What Are Friends For?
Original Air Date: March 19th, 1980
Original Air Date: October 5th, 1980
I think I am addicted.
The ABC Afterschool Special has some kind of crack appeal. Truly. I could watch them for hours on end, but due to the scarceness of such wonderful visual treats, I have to ration off my episodes. I was doing pretty good with the last two I reviewed, Two Loves for Jenny & Did You Hear What Happened to Andrea (better titled, Did You See How Cute Moosie Drier turned Out), you know, riding on the high of those lone two episodes. Then one Miss Jenny Day, she of the fantastic Modern Girls website and all around pop cultured gal recommended I try one called What Are Friends For and before you knew it, Schoolboy Father was filtering across the airwaves. These are the types of things that make for a great lazy afternoon!
What Are Friends For is one of those true oddities. It’s a poignant drama that relates the end of a child’s friendship to the woes of what kids deal with when their parents divorce. But it’s also got Dana Hill, who plays the neighborhood pathological liar ruling the five finger discount and dipping dolls in red water in a bizarre voodoo ritual! Never intending to be a horror film, What Are Friends For is one of the most disturbed episodes in the pantheon of the world of Afterschool Specials. There has to be some kind of award for that – if not, I’m creating one! I’ll call it The Dana Hill is One Crazy Awesome MoFo Memorial Award. Dana was such a huge part of the 80s canvas and remains a treat to watch. Her diabetes kept her looking like a child, but her overtly adult attitude usually insured she’d be the most memorable character in whatever she was appearing in. She’s creepy in this special and an odd contrast to the young Melora Hardin who plays the buddy. Melora went on to a great career (I mean, she’s in Lifetime movies for crissakes!) and I had no idea she was a child actress - Probably because you never hear about the ones who didn’t screw up.
Anyway, I digress. What Are Friends For revolves around Amy Warren (Hardin) who has relocated to California after her parents divorce. She gets chummy with her neighbor, Michelle Mudd (Hill) - You just know with a name like that, you’re talking Coo Coo for Coco Puffs time! - or rather Michelle kind of abrasively forces Amy to hang out with her, threatening her own death when Amy doesn’t. Michelle’s parents are divorced too and based on that, they seem to have enough common ground to maintain some kind of friendship, but whenever Amy gets a hankering to hang with some more “normal” girls, Michelle gets all schitzo. Somebody needs attention, no?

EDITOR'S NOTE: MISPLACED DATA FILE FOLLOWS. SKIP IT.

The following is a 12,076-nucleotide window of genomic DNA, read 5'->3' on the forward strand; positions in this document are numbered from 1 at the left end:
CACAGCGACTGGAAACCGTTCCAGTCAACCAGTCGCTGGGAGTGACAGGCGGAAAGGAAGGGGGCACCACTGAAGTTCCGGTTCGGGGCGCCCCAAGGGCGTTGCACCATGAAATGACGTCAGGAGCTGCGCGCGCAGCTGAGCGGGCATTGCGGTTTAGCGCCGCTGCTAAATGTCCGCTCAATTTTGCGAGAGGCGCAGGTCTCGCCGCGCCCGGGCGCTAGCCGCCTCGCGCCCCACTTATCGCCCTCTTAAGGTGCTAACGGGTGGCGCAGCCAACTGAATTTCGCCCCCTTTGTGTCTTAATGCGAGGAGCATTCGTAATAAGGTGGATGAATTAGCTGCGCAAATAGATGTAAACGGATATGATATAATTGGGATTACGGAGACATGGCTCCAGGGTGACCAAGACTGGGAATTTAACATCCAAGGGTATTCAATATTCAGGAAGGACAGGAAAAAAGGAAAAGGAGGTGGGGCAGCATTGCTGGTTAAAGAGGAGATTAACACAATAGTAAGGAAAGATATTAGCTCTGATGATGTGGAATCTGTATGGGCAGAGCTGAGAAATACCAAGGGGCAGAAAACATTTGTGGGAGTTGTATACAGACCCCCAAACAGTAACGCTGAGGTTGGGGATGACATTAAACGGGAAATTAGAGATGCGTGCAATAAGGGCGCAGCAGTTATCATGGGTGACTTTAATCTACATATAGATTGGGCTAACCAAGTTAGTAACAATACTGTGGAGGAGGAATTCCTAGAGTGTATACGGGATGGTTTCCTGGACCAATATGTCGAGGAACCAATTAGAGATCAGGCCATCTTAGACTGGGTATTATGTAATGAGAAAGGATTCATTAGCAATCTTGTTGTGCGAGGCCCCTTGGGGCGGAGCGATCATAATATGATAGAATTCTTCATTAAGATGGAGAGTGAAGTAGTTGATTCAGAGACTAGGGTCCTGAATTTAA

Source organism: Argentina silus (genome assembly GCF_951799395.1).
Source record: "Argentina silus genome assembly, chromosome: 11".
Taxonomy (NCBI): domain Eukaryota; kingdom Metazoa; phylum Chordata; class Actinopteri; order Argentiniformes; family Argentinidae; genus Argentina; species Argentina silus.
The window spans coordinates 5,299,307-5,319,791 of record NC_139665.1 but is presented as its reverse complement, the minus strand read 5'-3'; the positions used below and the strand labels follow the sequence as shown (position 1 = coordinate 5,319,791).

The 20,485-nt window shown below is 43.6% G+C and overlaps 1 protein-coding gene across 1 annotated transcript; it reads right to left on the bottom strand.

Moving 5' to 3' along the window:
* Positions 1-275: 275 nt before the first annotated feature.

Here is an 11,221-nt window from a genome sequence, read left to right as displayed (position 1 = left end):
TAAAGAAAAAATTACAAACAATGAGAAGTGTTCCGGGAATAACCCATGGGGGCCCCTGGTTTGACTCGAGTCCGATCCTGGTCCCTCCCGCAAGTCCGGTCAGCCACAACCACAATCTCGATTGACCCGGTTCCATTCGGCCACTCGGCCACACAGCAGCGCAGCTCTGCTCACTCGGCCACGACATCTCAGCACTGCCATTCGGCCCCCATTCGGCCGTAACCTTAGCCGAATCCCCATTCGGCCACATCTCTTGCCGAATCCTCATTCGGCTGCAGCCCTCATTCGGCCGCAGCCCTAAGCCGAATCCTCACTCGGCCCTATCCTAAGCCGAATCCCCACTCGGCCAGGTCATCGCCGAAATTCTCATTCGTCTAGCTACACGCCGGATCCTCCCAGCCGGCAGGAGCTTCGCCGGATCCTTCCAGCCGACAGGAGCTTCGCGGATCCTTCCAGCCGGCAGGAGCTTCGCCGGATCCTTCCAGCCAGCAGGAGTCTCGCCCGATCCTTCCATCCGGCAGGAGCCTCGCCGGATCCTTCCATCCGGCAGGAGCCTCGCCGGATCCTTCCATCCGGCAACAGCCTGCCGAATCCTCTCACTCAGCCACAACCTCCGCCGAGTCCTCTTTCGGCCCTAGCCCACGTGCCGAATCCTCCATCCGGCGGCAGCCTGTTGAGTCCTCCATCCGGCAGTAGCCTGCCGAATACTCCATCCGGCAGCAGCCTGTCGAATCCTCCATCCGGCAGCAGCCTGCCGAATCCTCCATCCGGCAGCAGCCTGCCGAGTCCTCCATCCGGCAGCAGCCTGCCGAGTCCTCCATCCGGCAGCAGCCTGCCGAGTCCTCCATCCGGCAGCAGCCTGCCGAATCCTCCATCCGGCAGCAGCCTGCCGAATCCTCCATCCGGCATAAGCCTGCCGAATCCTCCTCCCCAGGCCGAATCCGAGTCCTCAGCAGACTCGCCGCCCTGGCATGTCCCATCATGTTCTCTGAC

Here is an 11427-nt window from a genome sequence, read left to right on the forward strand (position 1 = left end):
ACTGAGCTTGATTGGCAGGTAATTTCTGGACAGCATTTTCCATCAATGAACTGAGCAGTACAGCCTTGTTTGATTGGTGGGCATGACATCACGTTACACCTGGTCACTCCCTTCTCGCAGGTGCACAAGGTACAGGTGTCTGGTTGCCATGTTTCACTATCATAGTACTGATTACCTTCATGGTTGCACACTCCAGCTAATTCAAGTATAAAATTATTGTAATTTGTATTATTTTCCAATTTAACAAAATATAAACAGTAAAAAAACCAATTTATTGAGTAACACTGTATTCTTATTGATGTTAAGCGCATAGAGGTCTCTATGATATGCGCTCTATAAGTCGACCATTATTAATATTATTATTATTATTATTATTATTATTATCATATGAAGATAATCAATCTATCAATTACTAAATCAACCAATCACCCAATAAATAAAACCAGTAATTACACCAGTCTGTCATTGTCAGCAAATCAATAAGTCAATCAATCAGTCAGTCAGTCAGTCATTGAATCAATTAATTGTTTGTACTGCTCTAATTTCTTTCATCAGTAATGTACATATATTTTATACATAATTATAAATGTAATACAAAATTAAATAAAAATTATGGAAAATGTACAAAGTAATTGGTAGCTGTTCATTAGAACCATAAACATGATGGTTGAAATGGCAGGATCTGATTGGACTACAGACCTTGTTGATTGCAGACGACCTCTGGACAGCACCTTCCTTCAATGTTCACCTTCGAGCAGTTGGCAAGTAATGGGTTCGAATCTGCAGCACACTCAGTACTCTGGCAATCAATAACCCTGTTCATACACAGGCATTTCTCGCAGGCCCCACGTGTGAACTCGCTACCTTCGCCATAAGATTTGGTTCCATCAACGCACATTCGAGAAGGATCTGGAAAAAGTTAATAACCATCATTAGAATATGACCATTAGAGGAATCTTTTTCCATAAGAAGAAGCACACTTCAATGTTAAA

I have to admit, the filmmakers had to practically hit me over the head to get me to understand the subtleties of their friendship, but What Are Friends For is an affecting tale of how we move in and out of each other’s lives, and how we learn to accept it. I swear, I never thought a little girl in KISS makeup would have such a profound effect on me, but there you go.
The second episode on the disc is called Schoolboy Father and stars Rob Lowe before he was Rob Lowe. He’s pretty good as Charles Elderberry in this tale about a semi-responsible teen who makes the mistake of being totally irresponsible with Daisy Dallenger (Dana Plato) one night at camp and getting her pregnant. Whoops! Daisy never told Charles and so hears about it via a birth announcement in the local paper. Whoops #2. He visits Daisy who throws a big hissy (this girl is all about the hissy!) and tells her he wants to marry her. She obviously thinks that is the worst idea she’s ever heard… well, until he tells her he’s going to take care of the baby when he finds out she’s putting him up for adoption. Thusly, Charles life as a teenage is severely altered. I mean, he can’t go to a party! Gasp!
Despite my churlish synopsis, Schoolboy Father is delicately handled and rather moving. They don’t give Charles any shortcuts and you really get as irritated as he does with his plight. And it’s all kind of sad. I mean, he meant well and all… It’s an interesting point of view. When we’re so inundated with terms like Deadbeat Dad, here’s a movie that shows the man isn’t a deadbeat, he’s just simply not capable of taking care of a kid. It was a total Kleenex moment.
So for now, my Afterschool obsession is satiated, but for how long? Don't you love the drama?